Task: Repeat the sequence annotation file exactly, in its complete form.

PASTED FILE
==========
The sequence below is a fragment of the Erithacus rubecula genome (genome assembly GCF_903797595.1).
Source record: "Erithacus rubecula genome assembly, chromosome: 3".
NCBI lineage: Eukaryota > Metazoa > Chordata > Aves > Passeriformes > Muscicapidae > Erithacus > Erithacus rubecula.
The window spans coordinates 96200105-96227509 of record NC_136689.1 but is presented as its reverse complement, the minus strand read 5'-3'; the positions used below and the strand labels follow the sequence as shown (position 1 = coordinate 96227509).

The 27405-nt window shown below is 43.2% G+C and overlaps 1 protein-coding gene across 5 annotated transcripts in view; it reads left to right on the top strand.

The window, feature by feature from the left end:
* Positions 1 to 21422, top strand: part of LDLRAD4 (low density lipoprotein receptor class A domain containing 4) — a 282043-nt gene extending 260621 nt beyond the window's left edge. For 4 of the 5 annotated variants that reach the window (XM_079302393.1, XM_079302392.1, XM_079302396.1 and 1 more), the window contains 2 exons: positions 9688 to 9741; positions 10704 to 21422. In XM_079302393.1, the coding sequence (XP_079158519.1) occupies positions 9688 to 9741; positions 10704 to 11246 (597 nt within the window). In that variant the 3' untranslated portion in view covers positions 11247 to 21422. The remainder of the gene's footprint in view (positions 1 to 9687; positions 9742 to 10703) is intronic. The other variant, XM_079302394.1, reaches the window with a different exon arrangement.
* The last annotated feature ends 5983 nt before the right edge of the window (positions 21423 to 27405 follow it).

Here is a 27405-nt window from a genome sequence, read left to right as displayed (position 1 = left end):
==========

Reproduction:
The sequence below is a fragment of the Erithacus rubecula genome (genome assembly GCF_903797595.1).
Source record: "Erithacus rubecula genome assembly, chromosome: 3".
NCBI lineage: Eukaryota > Metazoa > Chordata > Aves > Passeriformes > Muscicapidae > Erithacus > Erithacus rubecula.
The window spans coordinates 96200105-96227509 of record NC_136689.1 but is presented as its reverse complement, the minus strand read 5'-3'; the positions used below and the strand labels follow the sequence as shown (position 1 = coordinate 96227509).

The 27405-nt window shown below is 43.2% G+C and overlaps 1 protein-coding gene across 5 annotated transcripts in view; it reads left to right on the top strand.

The window, feature by feature from the left end:
* Positions 1 to 21422, top strand: part of LDLRAD4 (low density lipoprotein receptor class A domain containing 4) — a 282043-nt gene extending 260621 nt beyond the window's left edge. For 4 of the 5 annotated variants that reach the window (XM_079302393.1, XM_079302392.1, XM_079302396.1 and 1 more), the window contains 2 exons: positions 9688 to 9741; positions 10704 to 21422. In XM_079302393.1, the coding sequence (XP_079158519.1) occupies positions 9688 to 9741; positions 10704 to 11246 (597 nt within the window). In that variant the 3' untranslated portion in view covers positions 11247 to 21422. The remainder of the gene's footprint in view (positions 1 to 9687; positions 9742 to 10703) is intronic. The other variant, XM_079302394.1, reaches the window with a different exon arrangement.
* The last annotated feature ends 5983 nt before the right edge of the window (positions 21423 to 27405 follow it).

Here is a 27405-nt window from a genome sequence, read left to right as displayed (position 1 = left end):